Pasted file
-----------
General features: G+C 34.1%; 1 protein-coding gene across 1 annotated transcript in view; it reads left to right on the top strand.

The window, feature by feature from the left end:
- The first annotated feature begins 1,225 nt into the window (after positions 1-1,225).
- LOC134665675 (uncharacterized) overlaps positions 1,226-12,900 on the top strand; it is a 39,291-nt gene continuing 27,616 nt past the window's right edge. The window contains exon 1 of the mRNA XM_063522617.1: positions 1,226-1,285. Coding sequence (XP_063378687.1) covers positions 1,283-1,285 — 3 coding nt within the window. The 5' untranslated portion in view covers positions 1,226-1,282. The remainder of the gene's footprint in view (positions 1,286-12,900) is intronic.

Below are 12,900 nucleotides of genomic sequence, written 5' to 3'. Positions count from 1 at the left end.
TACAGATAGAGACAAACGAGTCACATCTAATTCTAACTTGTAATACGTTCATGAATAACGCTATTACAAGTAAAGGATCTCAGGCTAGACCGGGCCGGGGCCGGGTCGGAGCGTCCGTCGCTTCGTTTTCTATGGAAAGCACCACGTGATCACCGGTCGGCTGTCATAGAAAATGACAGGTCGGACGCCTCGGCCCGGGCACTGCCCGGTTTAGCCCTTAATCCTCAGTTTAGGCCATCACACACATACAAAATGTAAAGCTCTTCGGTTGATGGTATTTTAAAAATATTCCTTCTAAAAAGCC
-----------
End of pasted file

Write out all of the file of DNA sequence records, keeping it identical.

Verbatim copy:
General features: G+C 34.1%; 1 protein-coding gene across 1 annotated transcript in view; it reads left to right on the top strand.

The window, feature by feature from the left end:
- The first annotated feature begins 1,225 nt into the window (after positions 1-1,225).
- LOC134665675 (uncharacterized) overlaps positions 1,226-12,900 on the top strand; it is a 39,291-nt gene continuing 27,616 nt past the window's right edge. The window contains exon 1 of the mRNA XM_063522617.1: positions 1,226-1,285. Coding sequence (XP_063378687.1) covers positions 1,283-1,285 — 3 coding nt within the window. The 5' untranslated portion in view covers positions 1,226-1,282. The remainder of the gene's footprint in view (positions 1,286-12,900) is intronic.

Below are 12,900 nucleotides of genomic sequence, written 5' to 3'. Positions count from 1 at the left end.
TACAGATAGAGACAAACGAGTCACATCTAATTCTAACTTGTAATACGTTCATGAATAACGCTATTACAAGTAAAGGATCTCAGGCTAGACCGGGCCGGGGCCGGGTCGGAGCGTCCGTCGCTTCGTTTTCTATGGAAAGCACCACGTGATCACCGGTCGGCTGTCATAGAAAATGACAGGTCGGACGCCTCGGCCCGGGCACTGCCCGGTTTAGCCCTTAATCCTCAGTTTAGGCCATCACACACATACAAAATGTAAAGCTCTTCGGTTGATGGTATTTTAAAAATATTCCTTCTAAAAAGCC